Another blow to Le Pen’s post-election ambitions came when the FN’s deputy leader Florian Philippot quit the party. Young, gay, and an advocate of state socialism (and quitting the euro currency), Philippot was seen by many as another figure significantly more palatable to the public than Jean-Marie Le Pen’s old guard. Nevertheless, a break with fellow reformer Marine Le Pen was not long coming: in late 2017 Philippot founded a think-tank, The Patriots, and when instructed to wind the organisation up he instead quit the party. Five months later he relaunched The Patriots as a party. Nigel Farage, who is known to dislike Le Pen, addressed the party’s founding congress via video message – and wasted no time in calling for ‘Frexit’.
Le Pen has never been averse to taking a leaf from the tactics of the left, but while addressing working class voters may have buoyed her support, it is unlikely that aping the left’s propensity for personality-based splits will help her in her ambitions.
As for the new party name, Le Pen has already run into two problems. Firstly, there are already a similarly named groups called National Rally and Rally for France – and they have reacted with predictable anger. Rally for France leader Igor Kurek complained in a series of tweets, later saying he was ready to sue Le Pen. The National Rally, meanwhile, issued a press statement sarcastically telling ‘dear Marine’ that the party name was already taken, and that it did not belong to the ‘extreme right’.
The FN, however, did use the name National Rally between 1986 and 1988. Perhaps worse still, the name Rassemblement National could prove a problem in another way. Thinking she has grasped the nettle in dealing with the FN’s past, Le Pen may have merely inflamed anti-FN passions by echoing its darkest associations: a party called Rassemblement National Populaire (National People’s Rally) was a collaborationist party in the Vichy government, the Nazi puppet regime that controlled southern France during much of the Second World War.
It is particularly awkward for Le Pen, whose plans to clean up the FN included rejecting her father who once claimed that Vichy leader Marshal Philippe Pétain was not a ‘traitor’. Some might argue that such a historical echo is not entirely inapt, given signs that the FN is in the process of reasserting its roots on the hardline right.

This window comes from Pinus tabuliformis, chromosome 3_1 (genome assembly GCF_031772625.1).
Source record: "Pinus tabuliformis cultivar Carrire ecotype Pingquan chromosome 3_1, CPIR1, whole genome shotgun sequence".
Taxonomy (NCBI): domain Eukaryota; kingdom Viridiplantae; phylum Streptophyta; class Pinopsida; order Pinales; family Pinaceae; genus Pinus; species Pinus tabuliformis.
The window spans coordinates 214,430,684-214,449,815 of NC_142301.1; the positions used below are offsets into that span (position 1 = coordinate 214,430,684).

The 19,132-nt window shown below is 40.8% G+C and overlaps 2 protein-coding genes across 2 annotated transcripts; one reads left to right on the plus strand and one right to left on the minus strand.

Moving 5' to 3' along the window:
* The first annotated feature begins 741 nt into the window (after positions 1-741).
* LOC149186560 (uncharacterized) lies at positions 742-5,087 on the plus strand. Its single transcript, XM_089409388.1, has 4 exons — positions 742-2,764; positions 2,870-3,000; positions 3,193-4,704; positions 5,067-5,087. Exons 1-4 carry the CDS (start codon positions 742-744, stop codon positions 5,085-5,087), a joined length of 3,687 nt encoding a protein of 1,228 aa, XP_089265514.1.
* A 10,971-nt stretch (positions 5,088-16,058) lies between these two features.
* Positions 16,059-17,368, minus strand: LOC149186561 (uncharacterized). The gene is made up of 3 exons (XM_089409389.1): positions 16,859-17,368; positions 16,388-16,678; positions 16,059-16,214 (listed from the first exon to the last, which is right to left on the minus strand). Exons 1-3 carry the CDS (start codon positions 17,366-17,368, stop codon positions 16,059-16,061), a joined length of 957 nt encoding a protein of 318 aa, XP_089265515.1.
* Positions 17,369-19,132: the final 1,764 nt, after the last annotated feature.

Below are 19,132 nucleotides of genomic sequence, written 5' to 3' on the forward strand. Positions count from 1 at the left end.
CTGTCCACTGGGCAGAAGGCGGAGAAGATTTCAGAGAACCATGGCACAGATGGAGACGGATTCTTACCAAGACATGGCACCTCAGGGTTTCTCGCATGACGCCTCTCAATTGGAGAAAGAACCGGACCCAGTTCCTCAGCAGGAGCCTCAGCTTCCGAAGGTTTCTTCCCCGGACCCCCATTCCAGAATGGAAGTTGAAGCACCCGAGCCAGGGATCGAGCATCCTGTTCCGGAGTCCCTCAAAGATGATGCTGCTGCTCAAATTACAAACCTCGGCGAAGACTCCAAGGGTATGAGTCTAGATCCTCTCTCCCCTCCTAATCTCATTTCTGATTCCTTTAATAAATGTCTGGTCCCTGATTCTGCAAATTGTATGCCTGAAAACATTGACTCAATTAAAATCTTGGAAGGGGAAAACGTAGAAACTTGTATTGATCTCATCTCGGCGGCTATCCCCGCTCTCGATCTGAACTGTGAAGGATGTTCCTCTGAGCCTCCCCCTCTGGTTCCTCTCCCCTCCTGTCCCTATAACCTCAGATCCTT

Thomas Guénolé, a political scientist associated with the left-wing Unbowed France party, says there has been a step change in the FN’s politics since the election, with overtures to the left being played down in favour of a more strongly ‘alt-right’ stance.
‘The thing is, you had two factions in struggle in the FN,’ he said. One was the statist, protectionist and pro-worker tendency, personified by Philippot. The other, now in the ascendancy, is more focused on identity politics and, ultimately, says Guénolé, striking a coalition with the centre right. This grouping is most associated with Marion Maréchal-Le Pen, niece of Marine and granddaughter of Jean-Marie.
She is, says Guénolé, a ‘reborn political rockstar’ following her reappearance on the French political scene. She abruptly quit following the election but has been making a name for herself internationally, including by addressing the US Conservative Political Action Conference, where she bemoaned a France she said was transitioning from Catholicism to Islam.
Guénolé’s prediction of a coalition on the right is backed up by occasional clearly readable signs. For example, Thierry Mariani, a Republican MP, wrote in the Journal du Dimanche newspaper that the name change was a sign the FN is continuing to evolve. ‘Let’s see if an agreement or a rapprochement is possible,’ he wrote.
But for perhaps the clearest indication of the FN’s direction of travel and its ambitions of a takeover of the right, you need look no further than the figure on the stage next to Marine Le Pen at the party conference: Steve Bannon, the ‘alt right’ godfather widely credited with developing the strategy that allowed Trump to win the presidency. Bannon, who advocates a quixotic coalition of competing European nationalisms, obviously fancies Le Pen’s chances, but the word on the street is that Macron could govern for a decade.
Le Pen clearly hopes this will give her movement the space to grow, but her party’s current ideological disarray suggests France’s traditional centre-right and reinvigorated hard-left are more likely to be the beneficiaries of any realignment that follows a long reign by the political centre.
Le Pen knows that, today more than ever, it is important to stand for something – anything – but the squabbling coalition she inherited from her father has never been the most politically coherent, and there is little sign she knows how to square that circle.